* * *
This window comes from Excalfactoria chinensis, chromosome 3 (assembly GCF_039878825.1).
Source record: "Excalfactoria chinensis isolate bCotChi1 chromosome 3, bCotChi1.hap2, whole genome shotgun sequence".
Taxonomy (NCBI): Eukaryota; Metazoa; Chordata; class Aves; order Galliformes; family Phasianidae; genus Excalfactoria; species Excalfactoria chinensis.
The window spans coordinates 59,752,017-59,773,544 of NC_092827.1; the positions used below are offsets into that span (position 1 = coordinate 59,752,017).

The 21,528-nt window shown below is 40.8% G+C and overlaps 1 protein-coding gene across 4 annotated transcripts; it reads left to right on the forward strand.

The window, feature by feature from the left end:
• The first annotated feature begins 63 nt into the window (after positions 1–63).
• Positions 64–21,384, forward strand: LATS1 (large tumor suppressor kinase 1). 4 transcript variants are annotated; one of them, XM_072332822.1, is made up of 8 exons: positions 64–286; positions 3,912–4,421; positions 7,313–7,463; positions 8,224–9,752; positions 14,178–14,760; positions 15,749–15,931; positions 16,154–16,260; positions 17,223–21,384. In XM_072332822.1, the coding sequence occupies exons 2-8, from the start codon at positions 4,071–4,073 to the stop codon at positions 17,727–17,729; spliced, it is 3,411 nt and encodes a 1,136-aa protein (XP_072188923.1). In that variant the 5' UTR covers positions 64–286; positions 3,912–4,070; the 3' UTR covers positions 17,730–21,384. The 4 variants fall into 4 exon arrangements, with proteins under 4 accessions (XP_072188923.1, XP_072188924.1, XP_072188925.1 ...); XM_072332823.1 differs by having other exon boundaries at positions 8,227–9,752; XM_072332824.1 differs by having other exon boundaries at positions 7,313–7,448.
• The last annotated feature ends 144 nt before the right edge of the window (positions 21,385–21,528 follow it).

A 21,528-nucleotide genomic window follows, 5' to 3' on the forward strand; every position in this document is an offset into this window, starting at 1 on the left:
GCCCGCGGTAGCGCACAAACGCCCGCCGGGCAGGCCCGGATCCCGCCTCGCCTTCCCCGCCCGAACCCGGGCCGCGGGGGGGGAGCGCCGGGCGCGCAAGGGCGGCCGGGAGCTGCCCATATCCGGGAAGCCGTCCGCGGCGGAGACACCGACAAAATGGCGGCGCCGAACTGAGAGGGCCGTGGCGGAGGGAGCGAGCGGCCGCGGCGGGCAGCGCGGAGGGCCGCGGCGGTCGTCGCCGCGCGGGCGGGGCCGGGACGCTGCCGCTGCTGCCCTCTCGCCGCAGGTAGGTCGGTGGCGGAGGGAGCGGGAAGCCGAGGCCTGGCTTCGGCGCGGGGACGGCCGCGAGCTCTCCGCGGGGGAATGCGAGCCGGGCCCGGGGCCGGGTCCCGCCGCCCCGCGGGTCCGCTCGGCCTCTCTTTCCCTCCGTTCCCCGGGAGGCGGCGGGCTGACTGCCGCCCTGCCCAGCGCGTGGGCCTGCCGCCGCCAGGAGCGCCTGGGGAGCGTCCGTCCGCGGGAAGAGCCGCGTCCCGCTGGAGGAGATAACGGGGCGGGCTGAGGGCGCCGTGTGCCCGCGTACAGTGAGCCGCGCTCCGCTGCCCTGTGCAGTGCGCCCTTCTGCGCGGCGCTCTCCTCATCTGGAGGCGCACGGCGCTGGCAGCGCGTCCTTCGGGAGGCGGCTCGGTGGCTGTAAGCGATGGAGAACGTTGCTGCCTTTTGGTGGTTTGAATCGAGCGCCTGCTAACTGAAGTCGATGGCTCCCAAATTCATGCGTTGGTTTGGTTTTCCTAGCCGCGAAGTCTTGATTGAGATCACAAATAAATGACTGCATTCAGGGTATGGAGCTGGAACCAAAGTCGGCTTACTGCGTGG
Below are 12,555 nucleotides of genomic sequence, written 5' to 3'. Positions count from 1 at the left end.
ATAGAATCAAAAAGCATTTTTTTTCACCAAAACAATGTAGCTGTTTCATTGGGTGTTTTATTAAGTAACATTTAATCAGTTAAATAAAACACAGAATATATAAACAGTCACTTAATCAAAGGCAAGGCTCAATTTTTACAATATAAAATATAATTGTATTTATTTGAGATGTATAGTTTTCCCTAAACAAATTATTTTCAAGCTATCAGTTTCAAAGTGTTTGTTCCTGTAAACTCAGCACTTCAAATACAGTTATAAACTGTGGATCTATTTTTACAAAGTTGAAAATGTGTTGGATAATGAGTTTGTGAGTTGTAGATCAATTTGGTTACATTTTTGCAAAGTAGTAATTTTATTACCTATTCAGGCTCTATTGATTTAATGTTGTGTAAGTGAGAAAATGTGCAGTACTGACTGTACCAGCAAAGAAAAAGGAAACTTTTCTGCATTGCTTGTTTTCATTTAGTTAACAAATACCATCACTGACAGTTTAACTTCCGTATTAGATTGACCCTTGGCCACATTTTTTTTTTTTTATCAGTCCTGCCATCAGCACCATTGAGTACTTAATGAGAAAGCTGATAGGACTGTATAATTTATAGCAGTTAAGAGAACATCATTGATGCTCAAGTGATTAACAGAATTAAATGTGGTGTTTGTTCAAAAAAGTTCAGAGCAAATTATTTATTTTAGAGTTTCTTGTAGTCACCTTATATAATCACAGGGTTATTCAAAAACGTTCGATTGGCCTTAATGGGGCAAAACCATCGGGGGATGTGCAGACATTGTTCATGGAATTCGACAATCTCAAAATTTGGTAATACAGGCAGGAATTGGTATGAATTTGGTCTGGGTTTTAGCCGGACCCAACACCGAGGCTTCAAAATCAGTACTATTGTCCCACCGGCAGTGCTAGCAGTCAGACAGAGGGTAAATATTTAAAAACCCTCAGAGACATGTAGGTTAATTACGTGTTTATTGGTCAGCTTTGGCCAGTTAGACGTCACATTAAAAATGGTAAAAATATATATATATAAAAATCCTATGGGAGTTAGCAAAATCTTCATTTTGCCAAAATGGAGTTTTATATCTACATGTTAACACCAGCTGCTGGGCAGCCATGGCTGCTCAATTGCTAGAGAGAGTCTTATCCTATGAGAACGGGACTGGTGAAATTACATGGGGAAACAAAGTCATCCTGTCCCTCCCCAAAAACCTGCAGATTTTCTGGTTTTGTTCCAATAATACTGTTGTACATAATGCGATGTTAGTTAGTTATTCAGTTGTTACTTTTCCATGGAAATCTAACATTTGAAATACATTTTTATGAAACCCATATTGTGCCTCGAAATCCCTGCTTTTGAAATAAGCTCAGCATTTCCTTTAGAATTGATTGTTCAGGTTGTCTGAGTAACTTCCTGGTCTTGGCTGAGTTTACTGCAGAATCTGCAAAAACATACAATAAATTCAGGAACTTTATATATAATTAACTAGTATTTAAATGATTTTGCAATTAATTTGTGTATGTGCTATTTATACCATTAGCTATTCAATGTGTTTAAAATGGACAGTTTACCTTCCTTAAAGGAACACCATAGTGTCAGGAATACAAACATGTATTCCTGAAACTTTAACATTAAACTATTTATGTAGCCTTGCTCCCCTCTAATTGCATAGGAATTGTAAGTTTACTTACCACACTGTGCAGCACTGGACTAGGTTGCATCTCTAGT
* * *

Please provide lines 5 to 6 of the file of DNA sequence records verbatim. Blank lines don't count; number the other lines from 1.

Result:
The 21,528-nt window shown below is 40.8% G+C and overlaps 1 protein-coding gene across 4 annotated transcripts; it reads left to right on the forward strand.

The window, feature by feature from the left end: